My family and I vacationed at St. Simons Island, GA last week. While walking around the pier area, we come across as a little store called Go Fish® Clothing and Jewelry. I was intrigued by the name so I went in to take a look around. I was immediately struck by the contemporary “Christian” music that was being played overhead. As I walked around I noticed there were many different kinds of handmade items from artisans from all corners of the globe. These items ranged from hand-crafted wooden animals, blown glass figurines, hand-made clothing, and all kinds of jewelry. Alongside each display was a portrait of the family that had made the product and a description of where they lived. Go Fish® purchases their items that are sold in stores from indigenous peoples of developing nations. Prices paid for the items are never debated and their goods are bought at their asking price. Galatians 6:10 is the company’s motivating verse. The intent of Go Fish® is to give these indigenous people the dignity and respect of they deserve by highlighting their creativity and skill while providing a sustainable livelihood for the individual family. I found it refreshing that in the midst of shops that were selling everything from surfboards to swimsuits, there was a company being a missionary in the place they were planted. You can read more about Go Fish® and their work here.
The purpose of Missional Monday is to raise awareness for and to encourage conversation (whether here or elsewhere) around the need for Christ followers and churches to be missionaries where they are. I have my own thoughts about the subject but there are other voices speaking more loudly that you should listen to. Periodically, I will connect the readers here to others who are speaking on this subject. Enjoy.
Read: I recommend Ed Stetzer and David Putnam’s book, “Breaking the Missional Code; Your Church Can Become a Missionary in Your Community”. They have put together a great resource for understanding how to mine out the uniqueness of your community.
Follow: Micah Fries. Micah is VP of Lifeway Research. He is a former pastor and church planter. Micah is a strong and passionate voice for living missionally. I read behind him on a regular basis. You can find him here.
Know: Blood:Water Mission – A grassroots organization that empowers communities to work together against the HIV/AIDS and water crises in Africa. You can find more about their work here.
Last August, Port Royal Baptist Church had the privilege to participate in a community event known as National Night Out. National Night Out is an initiative to develop and promote crime-prevention programs in neighborhoods involving watch groups, law enforcement agencies, churches, non-profit organizations, businesses, and individuals working toward one simple goal: safer and stronger communities. Our church had been seeking a way to gain entry into the multi-housing community that adjoins our property. We approached the property manager with this initiative and were welcomed with open arms.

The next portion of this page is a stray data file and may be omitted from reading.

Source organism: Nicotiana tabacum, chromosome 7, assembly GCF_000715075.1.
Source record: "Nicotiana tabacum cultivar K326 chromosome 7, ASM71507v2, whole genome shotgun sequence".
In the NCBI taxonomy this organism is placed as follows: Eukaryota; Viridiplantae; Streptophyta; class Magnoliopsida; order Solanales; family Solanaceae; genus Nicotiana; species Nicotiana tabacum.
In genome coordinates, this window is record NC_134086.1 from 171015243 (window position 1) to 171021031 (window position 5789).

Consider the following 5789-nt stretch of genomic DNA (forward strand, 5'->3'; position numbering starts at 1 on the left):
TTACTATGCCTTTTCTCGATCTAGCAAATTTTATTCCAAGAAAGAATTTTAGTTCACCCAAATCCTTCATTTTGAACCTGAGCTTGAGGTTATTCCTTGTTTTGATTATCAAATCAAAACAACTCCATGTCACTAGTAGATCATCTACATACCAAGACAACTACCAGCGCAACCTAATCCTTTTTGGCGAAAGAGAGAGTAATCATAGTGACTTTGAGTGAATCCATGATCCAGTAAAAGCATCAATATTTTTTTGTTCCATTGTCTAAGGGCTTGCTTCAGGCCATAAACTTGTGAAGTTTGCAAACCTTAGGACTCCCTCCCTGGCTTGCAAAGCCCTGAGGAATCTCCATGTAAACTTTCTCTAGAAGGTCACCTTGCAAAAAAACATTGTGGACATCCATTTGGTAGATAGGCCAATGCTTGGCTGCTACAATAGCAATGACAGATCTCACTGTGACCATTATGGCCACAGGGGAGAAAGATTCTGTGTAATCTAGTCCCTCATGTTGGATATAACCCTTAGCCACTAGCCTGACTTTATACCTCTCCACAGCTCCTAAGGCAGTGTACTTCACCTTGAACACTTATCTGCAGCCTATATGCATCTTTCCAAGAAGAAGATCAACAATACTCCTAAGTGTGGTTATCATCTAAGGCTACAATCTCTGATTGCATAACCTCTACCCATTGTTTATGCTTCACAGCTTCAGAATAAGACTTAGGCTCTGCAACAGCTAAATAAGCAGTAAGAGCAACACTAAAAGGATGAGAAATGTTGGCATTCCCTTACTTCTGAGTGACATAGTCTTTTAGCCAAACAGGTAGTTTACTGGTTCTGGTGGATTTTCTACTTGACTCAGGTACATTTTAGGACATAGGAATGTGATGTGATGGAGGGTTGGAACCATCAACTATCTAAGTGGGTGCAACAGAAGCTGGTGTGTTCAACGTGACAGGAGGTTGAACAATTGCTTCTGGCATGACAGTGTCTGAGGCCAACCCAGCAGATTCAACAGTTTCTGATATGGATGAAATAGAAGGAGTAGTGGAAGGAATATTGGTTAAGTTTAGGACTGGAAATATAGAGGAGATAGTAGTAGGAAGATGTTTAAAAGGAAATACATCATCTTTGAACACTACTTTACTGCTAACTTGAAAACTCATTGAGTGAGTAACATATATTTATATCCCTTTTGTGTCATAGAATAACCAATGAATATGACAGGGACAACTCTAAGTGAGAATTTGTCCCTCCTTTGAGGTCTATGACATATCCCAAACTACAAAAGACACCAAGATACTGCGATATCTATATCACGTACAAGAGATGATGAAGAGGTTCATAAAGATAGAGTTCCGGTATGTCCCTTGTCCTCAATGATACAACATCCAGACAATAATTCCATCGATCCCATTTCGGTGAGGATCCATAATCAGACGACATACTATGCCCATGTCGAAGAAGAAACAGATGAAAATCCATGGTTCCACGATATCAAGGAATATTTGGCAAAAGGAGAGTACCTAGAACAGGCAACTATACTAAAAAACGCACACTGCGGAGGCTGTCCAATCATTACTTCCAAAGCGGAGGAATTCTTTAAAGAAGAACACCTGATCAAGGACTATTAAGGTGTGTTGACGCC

This is how it works. A church, business, or non-profit organization identifies a neighborhood to “adopt”. Local law enforcement and fire departments are brought in to share the anti-crime and safety message. Through this initiative, foundational partnerships are formed that lead to future opportunities of ministry and involvement. Port Royal Baptist will host a block party (bounce house, popcorn, sno-cones, etc.) including a cookout. The property manager will provide the space, power, and internal promotion to more than 100 family units. Port Royal Police Department, Beaufort County Sheriff’s Department, and Beaufort County Fire Department will provide staff and resources from their departments to communicate their anti-crime message, while showing a side of their work that most of the communities never get to see. On August 6th, 2013, we will all come together again to do our individual part in collectively making sure our community knows that we care about them.
Earlier I mentioned foundations for future involvement. From the church standpoint, we have had the privilege to minister in other ways. Because of a “non-church” event, we have been allowed to come back to host “church” events including those related to Easter and Vacation Bible School. I believe we were able to carry out the purpose of the church because we built trust and earned the right to minister. How did we do this? How can you do the same thing?
1. We took advantage of a secular event in order to lay the groundwork for ministry. Check your community calendars and involve your church in those events. I wrote about the importance of merging church and community calendars. You can read that post here.
2. We earnestly believe that our community is our responsibility, not someone else’s. Remember, missional is not about doing. It is all about being. Don’t allow someone else to be the missionary to your community.
3. We were not afraid to be told “no”. You should not be either. Pray, identify, and ask. We were told “no” in this particular multi-housing unit once before.